Changes coming to Priority Registration

Michael Grennell

California community colleges announce priority registration changes.

On Wednesday morning, California Community Colleges Vice Chancellor for Student Services and Special Programs Linda Michalowski spoke to members of the community college student newspapers on the new changes to enrollment priority registration that are set to take effect beginning with the fall 2014 semester.

Passed during the Board of Governors meeting last September, the proposed changes to the Title 5 regulations in the California Education Code are focused on moving students through the system, allowing students to quickly finish their requirements to move on in their education, while freeing up room for more students who are committed to their academics.

Currently, priority registration is given to veterans and active duty members of the military, current and former foster youth and then students that are a part of the school’s Extended Opportunity Programs and Services (EOPS) or Disabled Students Programs and Services (DSPS).

With the new changes, first-time students, who have completed orientation and have made student education plans, as well as continuing students who have not been on academic probation for two consecutive terms, will also be eligible for priority registration.

The changes to priority registration will also affect some students negatively. Under the new regulations, students who have spent two consecutive terms on academic probation or students with 100 or more degree-applicable classes will be denied priority registration. “We are saying it’s time to move to the end of the line,” Michalowski said in the teleconference. In regards to the 100 unit limit, the revisions state that ” … units for non-degree applicable English as a Second Language or basic skills courses … ” will not apply toward the limit.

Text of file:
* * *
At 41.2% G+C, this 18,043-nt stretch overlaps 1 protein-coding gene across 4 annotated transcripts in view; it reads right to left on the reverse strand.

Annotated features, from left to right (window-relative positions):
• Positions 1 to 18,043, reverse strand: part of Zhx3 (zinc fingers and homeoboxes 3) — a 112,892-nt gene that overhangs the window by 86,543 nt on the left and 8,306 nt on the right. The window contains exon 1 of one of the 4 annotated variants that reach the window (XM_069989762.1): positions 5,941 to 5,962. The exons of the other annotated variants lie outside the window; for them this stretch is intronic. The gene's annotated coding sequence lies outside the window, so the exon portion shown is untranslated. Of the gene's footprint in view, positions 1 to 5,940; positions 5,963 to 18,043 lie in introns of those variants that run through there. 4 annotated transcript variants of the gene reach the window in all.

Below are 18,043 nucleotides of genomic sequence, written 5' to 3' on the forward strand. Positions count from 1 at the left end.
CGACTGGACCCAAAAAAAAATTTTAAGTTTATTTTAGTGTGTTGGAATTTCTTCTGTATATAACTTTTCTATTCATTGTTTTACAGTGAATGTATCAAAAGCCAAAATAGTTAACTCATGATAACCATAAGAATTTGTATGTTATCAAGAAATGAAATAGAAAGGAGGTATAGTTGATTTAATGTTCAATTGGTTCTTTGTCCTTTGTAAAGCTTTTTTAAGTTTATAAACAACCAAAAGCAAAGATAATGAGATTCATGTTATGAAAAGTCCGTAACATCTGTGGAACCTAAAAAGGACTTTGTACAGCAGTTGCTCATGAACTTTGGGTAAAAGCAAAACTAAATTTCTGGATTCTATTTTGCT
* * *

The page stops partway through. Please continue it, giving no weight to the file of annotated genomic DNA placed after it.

Along with implementing the new priority registration policies, each district will need to set up an appeals process for students who were denied priority registration. “If a student is in a situation where they are losing enrollment due to extenuating circumstances, that is a basis for appeal,” Michalowski said. 

Michalowski said in the teleconference that one of the major problems for California Community Colleges was that the number of students who wished to enroll in classes has been greater than the number of students that the state could fund. According to a press release issued later that day, budget cuts in the state of California, “…have shut nearly 500,000 students out of community colleges since the 2008-09 academic year,” as well as cutting course offerings by 24 percent.

This spring, students who are near the units cap or are in danger of losing priority registration status will be notified by the community college districts as required by the Board of Governors.

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